Prepared Opening Remarks by U.S. Senator Chuck Grassley of Iowa
Co-Chairman, Senate Caucus on International Narcotics Control
Field Hearing: “Fighting for Iowans: Examining Drug Control, Prevention and Treatment Efforts”
Thursday, October 14, 2021

Today’s Senate Drug Caucus field hearing is meant to highlight and discuss Iowa’s efforts in drug control policy. I look forward to an interesting conversation and chance to learn about current Iowa drug trends, pressing issues and seeing how I can continue fighting for Iowans from Congress.
Drug policy experts and scholars often note that successful drug control should be based on a three-legged stool approach, with three complementary legs representing prevention, treatment and enforcement. 
Each leg of the stool is necessary to support the other. In the absence of one leg, the stool is unsteady. 
These three issues can and should complement each other.
Sometimes, one leg of the stool will demand more than the others; that’s bound to happen in a dynamic and changing policy area. But a balanced and complete response is certainly something we should strive for.
That’s why I’m pleased today’s panel is made up of experts representing each leg of the stool. I’m looking forward to hearing from each of you in your respective fields of prevention, treatment and enforcement. 
Every year on my 99 county tour, I hear from Iowans on a host of drug issues, ranging from preventing youth use of marijuana to stopping traffickers from spreading deadly drugs.
I have a few things I’d like to make sure we talk about today since they’re priority items in Congress and certainly impact Iowa.
First, we’re dealing with an unprecedented wave of fentanyl and its analogues. The Centers for Disease Control and Prevention reported that over 93,000 Americans died from a drug overdose in 2020. This is the highest number in a generation.
We know overdose deaths impact rural communities at a greater rate.
Fentanyl and similar synthetic drugs are the main drivers for these record-breaking increases. I’m dedicated to making sure that Congress permanently controls fentanyl analogues.
Too many have died from these drugs. Enough is enough.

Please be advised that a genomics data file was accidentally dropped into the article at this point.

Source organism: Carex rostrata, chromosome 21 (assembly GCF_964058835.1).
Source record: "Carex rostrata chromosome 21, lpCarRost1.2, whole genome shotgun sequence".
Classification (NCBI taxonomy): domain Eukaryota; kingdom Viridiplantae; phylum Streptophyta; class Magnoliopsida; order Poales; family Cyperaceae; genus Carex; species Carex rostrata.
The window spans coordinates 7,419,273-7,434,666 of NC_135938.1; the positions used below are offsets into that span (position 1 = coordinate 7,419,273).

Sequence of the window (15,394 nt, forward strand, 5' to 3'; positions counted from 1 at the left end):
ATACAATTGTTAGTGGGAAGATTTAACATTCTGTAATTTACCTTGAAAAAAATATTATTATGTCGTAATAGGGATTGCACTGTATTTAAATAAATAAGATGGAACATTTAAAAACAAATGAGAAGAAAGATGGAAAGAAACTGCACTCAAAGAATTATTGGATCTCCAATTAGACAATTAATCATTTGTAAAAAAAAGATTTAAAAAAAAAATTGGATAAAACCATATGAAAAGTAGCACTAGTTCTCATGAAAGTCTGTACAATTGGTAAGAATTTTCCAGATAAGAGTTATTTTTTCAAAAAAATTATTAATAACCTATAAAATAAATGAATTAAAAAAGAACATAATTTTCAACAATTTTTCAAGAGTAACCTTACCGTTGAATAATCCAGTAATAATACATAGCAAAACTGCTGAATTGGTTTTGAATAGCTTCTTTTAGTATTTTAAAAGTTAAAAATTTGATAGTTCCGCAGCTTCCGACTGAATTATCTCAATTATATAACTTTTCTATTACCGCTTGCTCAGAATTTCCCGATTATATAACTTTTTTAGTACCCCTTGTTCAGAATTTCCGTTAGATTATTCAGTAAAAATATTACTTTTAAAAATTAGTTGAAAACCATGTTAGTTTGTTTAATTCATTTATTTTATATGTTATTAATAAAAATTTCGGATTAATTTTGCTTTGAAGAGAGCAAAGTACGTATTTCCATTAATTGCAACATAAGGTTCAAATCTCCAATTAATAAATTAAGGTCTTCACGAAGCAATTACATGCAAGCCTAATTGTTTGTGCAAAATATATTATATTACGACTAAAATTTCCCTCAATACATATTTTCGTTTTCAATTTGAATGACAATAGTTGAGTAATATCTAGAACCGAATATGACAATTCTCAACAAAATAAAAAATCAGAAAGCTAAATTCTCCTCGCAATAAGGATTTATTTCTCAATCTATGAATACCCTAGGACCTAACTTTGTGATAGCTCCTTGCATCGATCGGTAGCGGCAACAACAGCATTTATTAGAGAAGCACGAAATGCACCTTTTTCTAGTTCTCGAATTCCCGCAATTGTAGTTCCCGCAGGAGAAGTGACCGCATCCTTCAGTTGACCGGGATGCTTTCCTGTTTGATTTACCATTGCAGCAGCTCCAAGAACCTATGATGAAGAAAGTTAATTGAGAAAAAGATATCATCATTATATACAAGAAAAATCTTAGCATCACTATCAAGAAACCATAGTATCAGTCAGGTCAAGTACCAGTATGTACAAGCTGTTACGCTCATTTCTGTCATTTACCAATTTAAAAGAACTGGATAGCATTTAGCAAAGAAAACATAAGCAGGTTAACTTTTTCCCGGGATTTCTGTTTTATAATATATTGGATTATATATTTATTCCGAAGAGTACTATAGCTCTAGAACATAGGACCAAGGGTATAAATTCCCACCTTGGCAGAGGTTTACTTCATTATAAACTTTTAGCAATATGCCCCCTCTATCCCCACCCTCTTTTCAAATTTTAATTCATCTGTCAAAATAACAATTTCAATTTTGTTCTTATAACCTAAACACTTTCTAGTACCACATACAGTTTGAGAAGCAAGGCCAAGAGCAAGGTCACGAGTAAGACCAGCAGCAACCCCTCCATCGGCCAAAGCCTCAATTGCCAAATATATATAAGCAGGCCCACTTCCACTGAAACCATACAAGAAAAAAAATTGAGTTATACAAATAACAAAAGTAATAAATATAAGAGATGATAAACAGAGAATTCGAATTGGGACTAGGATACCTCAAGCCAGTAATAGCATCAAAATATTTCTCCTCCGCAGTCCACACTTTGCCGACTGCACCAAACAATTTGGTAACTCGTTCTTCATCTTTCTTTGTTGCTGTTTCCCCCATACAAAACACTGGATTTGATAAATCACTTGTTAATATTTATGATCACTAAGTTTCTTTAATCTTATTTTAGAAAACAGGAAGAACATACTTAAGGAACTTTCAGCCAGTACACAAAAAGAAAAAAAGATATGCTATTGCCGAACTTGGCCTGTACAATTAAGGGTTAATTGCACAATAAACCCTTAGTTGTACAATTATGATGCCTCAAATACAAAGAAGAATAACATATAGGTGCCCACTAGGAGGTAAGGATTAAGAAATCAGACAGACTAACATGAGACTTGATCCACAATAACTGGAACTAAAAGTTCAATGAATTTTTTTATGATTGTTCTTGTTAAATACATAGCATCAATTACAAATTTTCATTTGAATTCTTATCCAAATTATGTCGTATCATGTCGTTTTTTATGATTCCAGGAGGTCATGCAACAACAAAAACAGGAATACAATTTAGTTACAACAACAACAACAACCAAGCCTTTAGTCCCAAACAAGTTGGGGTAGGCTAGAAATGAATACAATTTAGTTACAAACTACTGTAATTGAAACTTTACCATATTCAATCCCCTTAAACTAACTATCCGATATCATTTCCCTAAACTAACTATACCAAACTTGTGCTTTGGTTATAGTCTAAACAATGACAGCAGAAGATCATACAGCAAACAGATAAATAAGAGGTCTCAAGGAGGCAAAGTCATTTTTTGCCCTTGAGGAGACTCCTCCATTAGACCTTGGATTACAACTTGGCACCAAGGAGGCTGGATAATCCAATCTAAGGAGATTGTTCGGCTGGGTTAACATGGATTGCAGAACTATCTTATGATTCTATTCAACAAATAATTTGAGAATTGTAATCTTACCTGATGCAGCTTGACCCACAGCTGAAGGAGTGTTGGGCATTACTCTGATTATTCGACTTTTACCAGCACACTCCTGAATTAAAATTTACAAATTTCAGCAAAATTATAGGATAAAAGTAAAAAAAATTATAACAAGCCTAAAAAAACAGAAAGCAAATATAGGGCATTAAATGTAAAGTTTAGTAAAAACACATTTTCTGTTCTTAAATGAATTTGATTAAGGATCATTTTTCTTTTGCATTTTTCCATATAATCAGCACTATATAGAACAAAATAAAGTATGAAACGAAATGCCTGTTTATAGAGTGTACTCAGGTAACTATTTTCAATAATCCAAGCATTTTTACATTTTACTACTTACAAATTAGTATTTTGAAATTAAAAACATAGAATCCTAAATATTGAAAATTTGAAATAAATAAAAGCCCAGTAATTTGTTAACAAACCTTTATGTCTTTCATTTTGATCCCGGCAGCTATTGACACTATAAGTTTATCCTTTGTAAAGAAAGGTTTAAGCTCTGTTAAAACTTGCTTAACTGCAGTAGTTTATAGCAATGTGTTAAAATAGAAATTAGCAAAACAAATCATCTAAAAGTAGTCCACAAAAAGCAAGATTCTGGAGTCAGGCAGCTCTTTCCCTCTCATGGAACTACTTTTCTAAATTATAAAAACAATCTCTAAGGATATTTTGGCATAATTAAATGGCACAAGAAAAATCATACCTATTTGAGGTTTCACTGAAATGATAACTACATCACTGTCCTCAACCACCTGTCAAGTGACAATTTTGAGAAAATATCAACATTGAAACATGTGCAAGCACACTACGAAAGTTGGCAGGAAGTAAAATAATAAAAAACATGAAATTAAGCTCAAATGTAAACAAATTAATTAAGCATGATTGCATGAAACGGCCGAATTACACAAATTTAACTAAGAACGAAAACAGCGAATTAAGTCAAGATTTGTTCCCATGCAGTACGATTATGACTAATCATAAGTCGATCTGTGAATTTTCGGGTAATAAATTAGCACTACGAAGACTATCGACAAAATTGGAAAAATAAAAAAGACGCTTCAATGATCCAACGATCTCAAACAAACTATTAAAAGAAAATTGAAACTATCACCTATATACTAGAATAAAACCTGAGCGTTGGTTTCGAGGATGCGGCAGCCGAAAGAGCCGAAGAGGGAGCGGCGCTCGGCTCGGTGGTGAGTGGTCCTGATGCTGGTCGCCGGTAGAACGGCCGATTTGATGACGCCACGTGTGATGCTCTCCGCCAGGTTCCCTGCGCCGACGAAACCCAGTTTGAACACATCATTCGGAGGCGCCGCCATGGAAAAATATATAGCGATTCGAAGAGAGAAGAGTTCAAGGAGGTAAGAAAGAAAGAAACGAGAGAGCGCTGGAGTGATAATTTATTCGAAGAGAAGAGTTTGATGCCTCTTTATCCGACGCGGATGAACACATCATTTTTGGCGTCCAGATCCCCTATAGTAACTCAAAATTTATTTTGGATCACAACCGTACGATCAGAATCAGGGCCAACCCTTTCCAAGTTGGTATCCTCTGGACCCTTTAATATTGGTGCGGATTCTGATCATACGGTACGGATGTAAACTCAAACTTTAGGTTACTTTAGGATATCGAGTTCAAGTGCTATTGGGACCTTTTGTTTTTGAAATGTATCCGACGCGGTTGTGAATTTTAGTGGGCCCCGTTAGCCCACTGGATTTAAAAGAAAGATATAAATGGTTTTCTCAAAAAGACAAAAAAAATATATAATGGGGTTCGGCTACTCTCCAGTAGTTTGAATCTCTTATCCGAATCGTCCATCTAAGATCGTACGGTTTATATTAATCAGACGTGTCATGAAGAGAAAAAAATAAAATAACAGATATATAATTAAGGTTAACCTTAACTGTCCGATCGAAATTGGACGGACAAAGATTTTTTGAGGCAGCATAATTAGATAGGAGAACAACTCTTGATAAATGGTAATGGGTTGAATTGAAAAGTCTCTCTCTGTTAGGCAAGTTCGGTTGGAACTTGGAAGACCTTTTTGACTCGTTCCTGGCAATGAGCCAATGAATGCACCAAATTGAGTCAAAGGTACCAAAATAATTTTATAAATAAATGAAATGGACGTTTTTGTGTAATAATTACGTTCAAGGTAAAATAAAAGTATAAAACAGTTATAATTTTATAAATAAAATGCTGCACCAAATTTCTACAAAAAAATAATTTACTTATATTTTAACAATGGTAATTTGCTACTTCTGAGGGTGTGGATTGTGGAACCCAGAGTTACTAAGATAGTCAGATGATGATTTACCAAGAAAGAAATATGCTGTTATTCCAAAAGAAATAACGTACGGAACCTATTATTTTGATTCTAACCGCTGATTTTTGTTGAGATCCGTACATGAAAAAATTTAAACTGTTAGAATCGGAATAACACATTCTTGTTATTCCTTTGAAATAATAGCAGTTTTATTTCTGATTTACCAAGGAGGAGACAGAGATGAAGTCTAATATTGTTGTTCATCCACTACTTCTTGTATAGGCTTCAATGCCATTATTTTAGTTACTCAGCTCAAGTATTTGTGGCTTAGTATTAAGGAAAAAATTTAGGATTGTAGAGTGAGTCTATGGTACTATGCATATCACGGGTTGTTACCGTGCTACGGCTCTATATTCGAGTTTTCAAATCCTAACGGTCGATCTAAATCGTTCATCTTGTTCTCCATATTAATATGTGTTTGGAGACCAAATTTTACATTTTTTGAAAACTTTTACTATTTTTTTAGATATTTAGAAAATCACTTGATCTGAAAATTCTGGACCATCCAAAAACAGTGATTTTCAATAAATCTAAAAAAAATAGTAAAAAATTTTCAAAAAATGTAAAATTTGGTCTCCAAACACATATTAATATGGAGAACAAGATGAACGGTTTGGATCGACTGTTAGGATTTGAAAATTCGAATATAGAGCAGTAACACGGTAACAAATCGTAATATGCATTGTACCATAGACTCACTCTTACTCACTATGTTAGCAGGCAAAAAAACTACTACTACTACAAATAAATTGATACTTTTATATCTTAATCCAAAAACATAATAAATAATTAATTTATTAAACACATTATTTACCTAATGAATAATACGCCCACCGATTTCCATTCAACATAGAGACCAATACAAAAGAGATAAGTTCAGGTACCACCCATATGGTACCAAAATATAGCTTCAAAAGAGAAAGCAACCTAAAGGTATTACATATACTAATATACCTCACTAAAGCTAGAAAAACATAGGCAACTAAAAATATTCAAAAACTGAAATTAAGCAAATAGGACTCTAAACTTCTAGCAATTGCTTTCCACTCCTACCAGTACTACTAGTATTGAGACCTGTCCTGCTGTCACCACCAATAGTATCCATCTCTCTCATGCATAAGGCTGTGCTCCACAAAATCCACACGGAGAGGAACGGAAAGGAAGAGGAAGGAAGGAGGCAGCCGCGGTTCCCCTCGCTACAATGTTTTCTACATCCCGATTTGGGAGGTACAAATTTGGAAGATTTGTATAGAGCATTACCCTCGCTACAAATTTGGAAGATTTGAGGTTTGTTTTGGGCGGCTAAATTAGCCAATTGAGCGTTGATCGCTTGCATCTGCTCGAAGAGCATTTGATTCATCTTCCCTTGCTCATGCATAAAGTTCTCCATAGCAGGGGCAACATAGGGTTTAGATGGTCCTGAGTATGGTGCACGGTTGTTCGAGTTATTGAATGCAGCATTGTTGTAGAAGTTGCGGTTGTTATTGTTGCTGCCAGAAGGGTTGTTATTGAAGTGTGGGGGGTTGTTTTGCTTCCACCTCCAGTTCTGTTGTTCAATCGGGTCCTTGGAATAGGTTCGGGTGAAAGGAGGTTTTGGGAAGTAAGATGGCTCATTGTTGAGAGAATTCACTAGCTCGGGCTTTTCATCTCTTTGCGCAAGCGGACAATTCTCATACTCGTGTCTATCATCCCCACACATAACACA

I’m also working on bipartisan efforts to proactively schedule synthetic drugs. To skirt the law, drug dealers modify illicit substances. These knock-offs are similar to controlled drugs, but because they’re new and constantly changing, they aren’t captured by the law.
This loophole can be deadly because law enforcement can’t identify the drugs. We must be more nimble in our approach to synthetic drugs. 
The issues of scheduling fentanyl analogues and synthetic drugs show the importance of enforcement. While that’s critical, I also want to highlight prevention and treatment.
I’ve long supported drug prevention programs. They help stop drug use at the outset and can save the taxpayer dollars. 
In fact, I worked on legislation starting the Drug-Free Communities program, which leads efforts in mobilizing communities to prevent and reduce youth substance use.
I also helped launch Face It Together - or FIT. This was the nation’s first statewide anti-drug effort offering citizens strategies to combat illicit drug use in their hometowns.
Likewise, treatment is critical. Too many of us know someone who has struggled with substance use disorder.
I’m grateful that Rod Courtney of North Liberty, Iowa is here today to share his story and highlight his work to help families and individuals grappling with addiction.
Iowans have a lot to be proud of and many of our drug control initiatives have succeeded. But we must be tireless in keeping drugs off our streets, preventing drug abuse and treating addiction nationwide and in Iowa.

Thank you again to our witnesses for being here today and I look forward to your testimony.